Bulgarian school children are being told to stop eating meat in schools as the government and local authorities try to stem a massive spike in cases of coronavirus.
Bulgarian Health Minister Georgii Kalogridis said in a statement that the authorities are working to stop the spread of the coronaviruses.
The government announced the suspension of meat in Bulgaria in October, following a major spike in coronaviral cases in the country.
It was also the first time the government had banned the consumption of meat outside of a special menu of foods.
The suspension of beef and pork has since been lifted.
But the government has since said that the ban on the consumption will continue for three weeks, during which time the meat must be refrigerated.
“In order to avoid causing any health concerns, we are asking students to stop consuming meat,” Kalogri said.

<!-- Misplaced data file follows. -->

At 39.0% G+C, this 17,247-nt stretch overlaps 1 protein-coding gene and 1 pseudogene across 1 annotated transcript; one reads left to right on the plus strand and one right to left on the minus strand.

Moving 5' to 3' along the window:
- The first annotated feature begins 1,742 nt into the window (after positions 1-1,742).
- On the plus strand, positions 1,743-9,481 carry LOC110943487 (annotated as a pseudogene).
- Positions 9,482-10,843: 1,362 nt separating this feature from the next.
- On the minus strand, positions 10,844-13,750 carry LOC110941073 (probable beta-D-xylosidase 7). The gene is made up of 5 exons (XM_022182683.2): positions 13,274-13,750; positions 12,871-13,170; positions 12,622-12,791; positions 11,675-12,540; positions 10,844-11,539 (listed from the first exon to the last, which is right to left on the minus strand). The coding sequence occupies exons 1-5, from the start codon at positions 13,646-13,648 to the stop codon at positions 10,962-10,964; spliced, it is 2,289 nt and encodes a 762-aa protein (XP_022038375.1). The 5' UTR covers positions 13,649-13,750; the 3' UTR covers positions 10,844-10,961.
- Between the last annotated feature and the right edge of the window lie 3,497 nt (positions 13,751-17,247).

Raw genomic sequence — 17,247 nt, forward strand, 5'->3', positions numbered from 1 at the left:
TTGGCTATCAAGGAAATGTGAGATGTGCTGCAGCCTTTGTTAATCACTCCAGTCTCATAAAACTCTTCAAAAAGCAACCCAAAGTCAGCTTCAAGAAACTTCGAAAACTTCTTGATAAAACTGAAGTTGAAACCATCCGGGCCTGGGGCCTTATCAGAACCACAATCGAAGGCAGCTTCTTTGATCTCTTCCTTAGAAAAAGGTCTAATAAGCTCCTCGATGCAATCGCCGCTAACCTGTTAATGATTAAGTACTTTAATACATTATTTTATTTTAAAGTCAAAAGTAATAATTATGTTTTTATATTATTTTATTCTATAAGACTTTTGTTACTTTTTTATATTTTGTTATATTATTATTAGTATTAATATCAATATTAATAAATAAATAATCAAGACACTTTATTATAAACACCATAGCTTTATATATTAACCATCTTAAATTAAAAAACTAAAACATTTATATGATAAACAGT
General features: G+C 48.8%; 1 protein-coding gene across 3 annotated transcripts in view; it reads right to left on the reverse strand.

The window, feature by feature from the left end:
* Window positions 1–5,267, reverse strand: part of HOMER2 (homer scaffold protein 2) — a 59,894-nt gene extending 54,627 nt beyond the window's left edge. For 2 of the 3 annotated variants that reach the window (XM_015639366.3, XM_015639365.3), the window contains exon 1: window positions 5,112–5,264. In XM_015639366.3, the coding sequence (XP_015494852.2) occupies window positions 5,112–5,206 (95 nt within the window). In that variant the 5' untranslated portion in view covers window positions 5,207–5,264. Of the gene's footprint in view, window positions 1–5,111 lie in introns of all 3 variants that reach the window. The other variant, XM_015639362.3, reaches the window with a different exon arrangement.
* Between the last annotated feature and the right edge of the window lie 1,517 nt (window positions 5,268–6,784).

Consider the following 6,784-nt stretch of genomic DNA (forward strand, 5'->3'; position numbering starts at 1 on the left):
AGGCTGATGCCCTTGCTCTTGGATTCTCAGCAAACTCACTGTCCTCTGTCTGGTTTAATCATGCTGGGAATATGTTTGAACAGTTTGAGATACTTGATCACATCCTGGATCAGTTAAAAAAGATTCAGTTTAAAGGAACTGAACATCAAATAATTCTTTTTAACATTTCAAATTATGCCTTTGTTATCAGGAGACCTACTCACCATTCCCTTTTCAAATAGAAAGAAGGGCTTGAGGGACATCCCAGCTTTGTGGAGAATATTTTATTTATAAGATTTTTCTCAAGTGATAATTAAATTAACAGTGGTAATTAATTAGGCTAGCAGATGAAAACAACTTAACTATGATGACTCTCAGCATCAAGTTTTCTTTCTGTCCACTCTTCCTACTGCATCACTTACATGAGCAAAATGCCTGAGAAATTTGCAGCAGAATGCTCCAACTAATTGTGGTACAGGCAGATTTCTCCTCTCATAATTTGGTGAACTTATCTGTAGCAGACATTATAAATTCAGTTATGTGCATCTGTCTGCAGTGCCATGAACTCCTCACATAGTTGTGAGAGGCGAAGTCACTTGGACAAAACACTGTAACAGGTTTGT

He also said that students will be asked to consume pork and beef separately, adding that the meat should be served in its raw form and not cooked.
“The food should not be cooked as it may have harmful health effects, as well as be contaminated with virus-causing material,” Kalogyri said, adding: “I will not let you eat the raw meat that you have been told to keep off, but will allow you to prepare it at home.”
The Bulgarian government has been trying to combat the coronovirus outbreak with a massive food program, with about 1,000 schools in the capital Sofia providing free meals for all children.
But many schools have been understaffed, making it hard to provide enough nutritious food for all pupils.